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Oct 06

Falling Sweetly by Aidan Willow Review

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3.5 Smooches

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Synopsis

ANNIKA
My life has been odd lately.
I’ve been looking for love.
I’m not sure what it’s supposed to look like, but I’ve been looking for it.
Date after date with awful losers has not left me with much hope.
Also, Jacob Jameson, the man I’ve had a stupid crush on, asked me to help him with his restaurant.
I foolishly said yes.
Let the months of awkwardness commence.

JACOB
The girl I like keeps avoiding me.
My restaurant has been sabotaged.
The reputation that I’ve worked so hard to achieve is in ruins.
So overall, my life is not great right now.
I’m pretty sure Annika Abbott, object of my affections, is the key to reviving my business.
I’m done patiently waiting for her to come around to the idea of us being together.
Now I just have to figure out how to make her fall for me…

Annika Abbott is socially awkward, shy, kind and looking for love. She’s not embarrassed to admit it. She is, however, rather embarrassed by the freak show parade her latest set of dates have been. Annika has often been told she’s too nice for her own good, which is probably how she’s ended up agreeing to work on Jacob’s restaurant with him, after stealthily avoiding her (supposedly) unrequited crush for months.

Jacob Jameson is pretty sure he’s met the girl of his dreams. The only problem is she keeps evading him. Casual stalking seemed to help his brother land his fiancé, however, Jacob is a busy guy and stalking is a hard thing to work into a daily schedule. It’s a good thing he’s efficient. Killing two birds with one stone seems like a solid plan; get Annika to help him create a winning menu at his restaurant and persuade her to give him a chance.

Now, if only he knew how to go about winning the woman’s affections.

Authors Note: 18+ For mature readers only. Book contains graphic language, scenes of a very sexual nature, an extremely passionate but clueless chef, a self-conscious but gifted heroine, an intrusive but loving family, an insane, musical loving best friend, a c*ck-blocking cat and a goldfish who’s a really good listener…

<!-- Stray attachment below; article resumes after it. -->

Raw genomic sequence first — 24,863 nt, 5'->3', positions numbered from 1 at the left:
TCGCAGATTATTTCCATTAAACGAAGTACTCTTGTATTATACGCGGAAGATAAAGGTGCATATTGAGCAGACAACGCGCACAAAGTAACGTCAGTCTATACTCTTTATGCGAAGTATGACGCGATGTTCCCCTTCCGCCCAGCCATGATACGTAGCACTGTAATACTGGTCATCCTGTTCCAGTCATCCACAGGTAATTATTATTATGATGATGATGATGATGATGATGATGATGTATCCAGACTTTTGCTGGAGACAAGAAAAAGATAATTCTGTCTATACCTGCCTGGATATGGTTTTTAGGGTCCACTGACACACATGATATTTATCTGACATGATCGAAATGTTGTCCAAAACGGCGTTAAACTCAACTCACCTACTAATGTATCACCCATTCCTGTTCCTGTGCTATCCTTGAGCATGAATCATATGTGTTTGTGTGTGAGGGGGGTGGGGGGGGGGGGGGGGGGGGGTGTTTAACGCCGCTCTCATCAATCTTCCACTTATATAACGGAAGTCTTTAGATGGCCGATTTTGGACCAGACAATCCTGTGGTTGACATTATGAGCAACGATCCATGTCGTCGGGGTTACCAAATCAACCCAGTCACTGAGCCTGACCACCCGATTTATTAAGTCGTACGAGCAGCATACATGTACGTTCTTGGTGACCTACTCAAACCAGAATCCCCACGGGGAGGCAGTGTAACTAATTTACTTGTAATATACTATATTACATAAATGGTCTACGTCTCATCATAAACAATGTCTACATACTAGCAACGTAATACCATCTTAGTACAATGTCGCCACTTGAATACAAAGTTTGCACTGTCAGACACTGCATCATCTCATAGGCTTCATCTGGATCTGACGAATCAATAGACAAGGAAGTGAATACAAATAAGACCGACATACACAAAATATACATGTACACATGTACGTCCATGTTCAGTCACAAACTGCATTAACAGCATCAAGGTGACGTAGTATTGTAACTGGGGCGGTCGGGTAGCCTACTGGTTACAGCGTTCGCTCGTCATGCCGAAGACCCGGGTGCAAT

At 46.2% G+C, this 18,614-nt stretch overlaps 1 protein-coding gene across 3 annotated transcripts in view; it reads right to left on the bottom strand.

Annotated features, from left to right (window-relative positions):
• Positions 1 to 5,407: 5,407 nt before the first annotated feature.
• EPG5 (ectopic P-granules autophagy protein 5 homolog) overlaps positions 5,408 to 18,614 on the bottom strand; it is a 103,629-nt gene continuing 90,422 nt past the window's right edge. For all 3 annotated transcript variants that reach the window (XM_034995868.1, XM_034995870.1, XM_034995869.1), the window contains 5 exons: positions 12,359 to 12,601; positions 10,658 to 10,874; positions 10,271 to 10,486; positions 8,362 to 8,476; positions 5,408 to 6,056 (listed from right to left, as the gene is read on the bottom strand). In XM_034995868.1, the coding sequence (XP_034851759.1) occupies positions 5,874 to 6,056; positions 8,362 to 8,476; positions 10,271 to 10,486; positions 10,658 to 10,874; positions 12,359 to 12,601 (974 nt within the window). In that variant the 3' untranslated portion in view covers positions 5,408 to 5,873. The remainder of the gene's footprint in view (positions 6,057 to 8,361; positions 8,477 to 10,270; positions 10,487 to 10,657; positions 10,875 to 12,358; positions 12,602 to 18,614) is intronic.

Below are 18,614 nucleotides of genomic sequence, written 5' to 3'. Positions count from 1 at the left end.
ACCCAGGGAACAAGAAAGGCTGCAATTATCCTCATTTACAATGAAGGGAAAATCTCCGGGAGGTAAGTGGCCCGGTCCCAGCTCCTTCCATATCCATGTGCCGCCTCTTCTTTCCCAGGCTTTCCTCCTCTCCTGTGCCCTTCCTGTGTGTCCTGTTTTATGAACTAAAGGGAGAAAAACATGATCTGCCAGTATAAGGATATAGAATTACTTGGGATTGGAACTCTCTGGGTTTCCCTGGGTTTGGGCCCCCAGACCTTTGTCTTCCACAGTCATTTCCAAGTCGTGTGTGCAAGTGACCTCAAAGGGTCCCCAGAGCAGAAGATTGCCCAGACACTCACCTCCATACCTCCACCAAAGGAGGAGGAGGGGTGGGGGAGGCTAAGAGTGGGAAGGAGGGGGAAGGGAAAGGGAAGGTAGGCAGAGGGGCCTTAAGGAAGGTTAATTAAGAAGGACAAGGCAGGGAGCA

REVIEW

 

Falling Sweetly is the second book in Aidan Willows’ Starling Falls series. I really loved the first book, Falling Completely, as it laid the groundwork for a promising series based on one of my favorite tropes: the small town romance. A big family, lots of side characters, an interesting little town and the potential for many romances. Oh yeah, this series is totally up my alley, and I was very much looking forward to this installment. Falling Sweetly focuses on the romance between Annika, or Niki, the sister of Liya from Falling Completely, and Jacob, one of the brothers of Caleb, the hero in that book.

Pastry chef Niki is socially awkward, lacking in confidence and plagued with low self-esteem. Considering that she somehow mustered up the courage to relocate to another country to not only care for an aunt she barely knew but to also run that aunt’s bakery, this kind of surprised me. There really was no explanation for this or flashback to incidences in her history to explain these deep-seeded issues (besides the loss of her parents at 14), so I don’t fully understand where they came from. Considering the sizable role these issues played in this character’s overall development, I think that specific piece of her background should have been fully fleshed out for the reader. In doing so, readers, and this reader in particular, would have had a better understanding of and for this character. Unfortunately, between the way the character was written and the lack of this critical information, I found myself feeling more frustrated by Niki’s behavior than sympathetic to it. I did not connect with her on any level, and at times, I found myself even a bit annoyed by her.